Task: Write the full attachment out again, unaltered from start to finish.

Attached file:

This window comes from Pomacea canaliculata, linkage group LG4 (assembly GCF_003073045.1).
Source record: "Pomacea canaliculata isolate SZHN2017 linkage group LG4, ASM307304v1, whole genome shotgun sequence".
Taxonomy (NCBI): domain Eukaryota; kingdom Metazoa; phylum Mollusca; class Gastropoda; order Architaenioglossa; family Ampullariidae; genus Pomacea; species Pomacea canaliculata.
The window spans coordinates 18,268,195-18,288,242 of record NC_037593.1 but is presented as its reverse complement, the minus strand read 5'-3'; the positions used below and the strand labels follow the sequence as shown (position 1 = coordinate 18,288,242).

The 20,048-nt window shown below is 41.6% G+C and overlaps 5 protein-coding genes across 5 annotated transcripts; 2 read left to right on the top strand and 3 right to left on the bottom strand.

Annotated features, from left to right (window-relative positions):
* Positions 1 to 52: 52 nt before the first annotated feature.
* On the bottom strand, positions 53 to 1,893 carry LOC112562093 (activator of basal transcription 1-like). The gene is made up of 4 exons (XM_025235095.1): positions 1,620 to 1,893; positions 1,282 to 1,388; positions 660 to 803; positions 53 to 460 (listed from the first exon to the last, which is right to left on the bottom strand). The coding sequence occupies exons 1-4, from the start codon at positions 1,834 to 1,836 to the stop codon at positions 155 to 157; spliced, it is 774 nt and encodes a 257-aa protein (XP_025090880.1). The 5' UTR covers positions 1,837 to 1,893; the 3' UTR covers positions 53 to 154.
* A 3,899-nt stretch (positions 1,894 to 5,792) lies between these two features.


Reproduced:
This window comes from Pomacea canaliculata, linkage group LG4 (assembly GCF_003073045.1).
Source record: "Pomacea canaliculata isolate SZHN2017 linkage group LG4, ASM307304v1, whole genome shotgun sequence".
Taxonomy (NCBI): domain Eukaryota; kingdom Metazoa; phylum Mollusca; class Gastropoda; order Architaenioglossa; family Ampullariidae; genus Pomacea; species Pomacea canaliculata.
The window spans coordinates 18,268,195-18,288,242 of record NC_037593.1 but is presented as its reverse complement, the minus strand read 5'-3'; the positions used below and the strand labels follow the sequence as shown (position 1 = coordinate 18,288,242).

The 20,048-nt window shown below is 41.6% G+C and overlaps 5 protein-coding genes across 5 annotated transcripts; 2 read left to right on the top strand and 3 right to left on the bottom strand.

Annotated features, from left to right (window-relative positions):
* Positions 1 to 52: 52 nt before the first annotated feature.
* On the bottom strand, positions 53 to 1,893 carry LOC112562093 (activator of basal transcription 1-like). The gene is made up of 4 exons (XM_025235095.1): positions 1,620 to 1,893; positions 1,282 to 1,388; positions 660 to 803; positions 53 to 460 (listed from the first exon to the last, which is right to left on the bottom strand). The coding sequence occupies exons 1-4, from the start codon at positions 1,834 to 1,836 to the stop codon at positions 155 to 157; spliced, it is 774 nt and encodes a 257-aa protein (XP_025090880.1). The 5' UTR covers positions 1,837 to 1,893; the 3' UTR covers positions 53 to 154.
* A 3,899-nt stretch (positions 1,894 to 5,792) lies between these two features.